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MYST V: END OF AGES was the final entry in the standalone PC Myst series.  It was released in late 2005, only 18 months after a broad decision was made by publisher Ubisoft to shut down their online MMO games division, including Myst Online (Uru)

Given the disappointing sales record of the recent Myst games - RealMyst and Uru actually lost money and Myst IV barely passed the break even mark - Ubisoft wanted to cut costs, trading on Cyan's name and releasing a lower-budget, tighter-schedule Myst game.

The result was not good, but not really bad by any means either.  Myst V had a thin and rather tangential plot, with more connections to Uru than to the singleplayer Myst series.  The graphics were pretty but realtime 3D, like Uru, in the mid-2000s, so not as detailed as the series was in, say, Riven, Myst III or Myst IV.  Still, good art direction, sometimes a bit rushed looking in execution but not bad, and the soundtrack and audio was good but not great.

Puzzle wise it was hard to see any of the puzzles as horrendously ill-concieved and there were some flashes of clever design that made some parts genuinely interesting.

All I can say for Myst V, in the end, is that it was fairly good but could have been far better if there were more time allocated Cyan to the project.

A documentary promoting the game was included witht he Limited Edition and it provides some insight but glosses over Uru completely and the genre's deteriorating situation, and pretends as though the last game was a great product and that the developers were happy about how things were going.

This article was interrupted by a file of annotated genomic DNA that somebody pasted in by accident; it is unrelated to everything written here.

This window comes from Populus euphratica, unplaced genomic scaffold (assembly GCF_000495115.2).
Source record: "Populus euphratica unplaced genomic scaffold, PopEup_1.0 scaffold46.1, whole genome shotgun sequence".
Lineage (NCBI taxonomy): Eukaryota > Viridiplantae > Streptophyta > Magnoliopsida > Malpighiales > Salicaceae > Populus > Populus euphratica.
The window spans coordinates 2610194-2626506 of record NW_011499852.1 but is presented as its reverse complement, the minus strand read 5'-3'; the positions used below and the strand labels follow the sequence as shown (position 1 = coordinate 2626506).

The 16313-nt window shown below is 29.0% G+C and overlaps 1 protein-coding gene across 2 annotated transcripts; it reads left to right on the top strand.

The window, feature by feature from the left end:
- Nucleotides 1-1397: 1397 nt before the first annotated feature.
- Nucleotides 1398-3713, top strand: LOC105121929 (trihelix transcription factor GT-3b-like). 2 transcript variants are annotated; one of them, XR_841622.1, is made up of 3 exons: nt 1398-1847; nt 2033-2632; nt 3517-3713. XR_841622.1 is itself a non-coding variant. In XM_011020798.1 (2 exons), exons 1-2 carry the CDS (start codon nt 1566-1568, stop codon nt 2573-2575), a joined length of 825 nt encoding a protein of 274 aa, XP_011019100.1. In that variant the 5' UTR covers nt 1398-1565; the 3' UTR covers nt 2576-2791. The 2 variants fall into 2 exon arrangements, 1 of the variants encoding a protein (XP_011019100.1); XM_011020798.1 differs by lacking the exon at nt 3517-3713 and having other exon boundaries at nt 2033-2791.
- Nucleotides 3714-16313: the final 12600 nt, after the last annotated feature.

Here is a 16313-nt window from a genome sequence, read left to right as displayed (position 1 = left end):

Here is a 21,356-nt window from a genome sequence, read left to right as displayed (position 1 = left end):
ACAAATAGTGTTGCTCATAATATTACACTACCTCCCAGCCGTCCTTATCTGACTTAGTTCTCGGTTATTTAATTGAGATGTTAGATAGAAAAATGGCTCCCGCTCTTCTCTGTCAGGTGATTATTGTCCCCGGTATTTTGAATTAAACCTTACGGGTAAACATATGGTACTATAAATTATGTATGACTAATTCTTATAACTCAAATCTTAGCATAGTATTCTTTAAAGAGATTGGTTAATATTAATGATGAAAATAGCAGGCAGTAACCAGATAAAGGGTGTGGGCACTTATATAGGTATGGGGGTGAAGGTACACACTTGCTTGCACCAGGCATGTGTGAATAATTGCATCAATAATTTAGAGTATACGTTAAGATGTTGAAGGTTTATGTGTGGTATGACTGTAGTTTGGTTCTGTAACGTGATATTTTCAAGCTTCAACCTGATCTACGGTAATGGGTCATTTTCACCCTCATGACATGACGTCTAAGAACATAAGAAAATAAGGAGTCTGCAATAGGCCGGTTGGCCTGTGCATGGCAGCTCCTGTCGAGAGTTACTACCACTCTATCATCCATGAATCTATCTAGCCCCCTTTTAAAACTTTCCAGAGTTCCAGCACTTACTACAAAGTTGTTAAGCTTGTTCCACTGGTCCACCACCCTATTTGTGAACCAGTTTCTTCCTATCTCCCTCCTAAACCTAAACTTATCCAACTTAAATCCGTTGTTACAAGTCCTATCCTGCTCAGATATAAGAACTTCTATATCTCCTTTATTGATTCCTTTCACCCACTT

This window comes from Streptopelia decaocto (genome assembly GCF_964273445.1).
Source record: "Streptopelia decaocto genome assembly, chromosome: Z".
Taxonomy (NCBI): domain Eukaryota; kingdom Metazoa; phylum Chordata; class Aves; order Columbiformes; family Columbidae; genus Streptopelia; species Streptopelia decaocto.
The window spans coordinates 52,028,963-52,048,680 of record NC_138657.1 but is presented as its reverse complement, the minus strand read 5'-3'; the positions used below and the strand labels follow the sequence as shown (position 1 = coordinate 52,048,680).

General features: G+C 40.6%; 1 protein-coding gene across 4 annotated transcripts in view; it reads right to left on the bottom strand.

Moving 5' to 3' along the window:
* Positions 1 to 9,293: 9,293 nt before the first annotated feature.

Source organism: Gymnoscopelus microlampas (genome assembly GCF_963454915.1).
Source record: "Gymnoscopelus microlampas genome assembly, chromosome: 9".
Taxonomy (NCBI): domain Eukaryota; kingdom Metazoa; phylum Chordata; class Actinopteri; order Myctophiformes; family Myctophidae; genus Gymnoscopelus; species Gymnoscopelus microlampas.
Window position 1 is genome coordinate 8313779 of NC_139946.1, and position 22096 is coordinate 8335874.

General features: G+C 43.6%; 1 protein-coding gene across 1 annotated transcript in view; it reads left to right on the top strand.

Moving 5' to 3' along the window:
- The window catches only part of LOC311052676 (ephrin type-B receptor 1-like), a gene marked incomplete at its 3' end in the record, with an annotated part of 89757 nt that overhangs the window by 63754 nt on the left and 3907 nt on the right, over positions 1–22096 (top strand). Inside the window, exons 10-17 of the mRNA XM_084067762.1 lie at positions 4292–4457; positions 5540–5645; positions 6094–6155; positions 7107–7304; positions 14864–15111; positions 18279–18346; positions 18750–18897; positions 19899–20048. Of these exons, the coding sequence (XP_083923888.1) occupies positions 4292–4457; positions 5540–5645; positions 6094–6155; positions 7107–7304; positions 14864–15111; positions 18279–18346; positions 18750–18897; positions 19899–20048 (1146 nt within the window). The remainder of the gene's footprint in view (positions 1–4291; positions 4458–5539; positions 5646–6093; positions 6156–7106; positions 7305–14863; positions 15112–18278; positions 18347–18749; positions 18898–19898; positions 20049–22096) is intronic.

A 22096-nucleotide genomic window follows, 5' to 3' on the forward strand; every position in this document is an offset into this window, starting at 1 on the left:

I'm sure there was some real enthusiasm behind Myst V and the game did have some bright spots, but Cyan staffers privately probably were less upbeat and far more nervous - about the truncated production timeline for the game, and about what might happen to their jobs if it tanked like Uru recently had, which it did to some degree.
  
Cyan at the end of 2005 laid a bunch of people off  as the game posted unimpressive sales figures.   The studio was in a dire situation after this, and they pitched a bunch of ideas to any publisher who would listen.  One idea they had involved time travel and the butterfly effect as a core game mechanic, and they had three software tech patents related to the concept.  A second was a Myst-like game that would shift more in the direction of science fiction than pure fantasy (this later became Obduction) and the third was to relaunch Uru in hopes that post-2005 it might catch on given that broadband internet in 2005 was becoming far more common than during Uru's first launch in 2003.

I'll add Myst V screenshots here soon.

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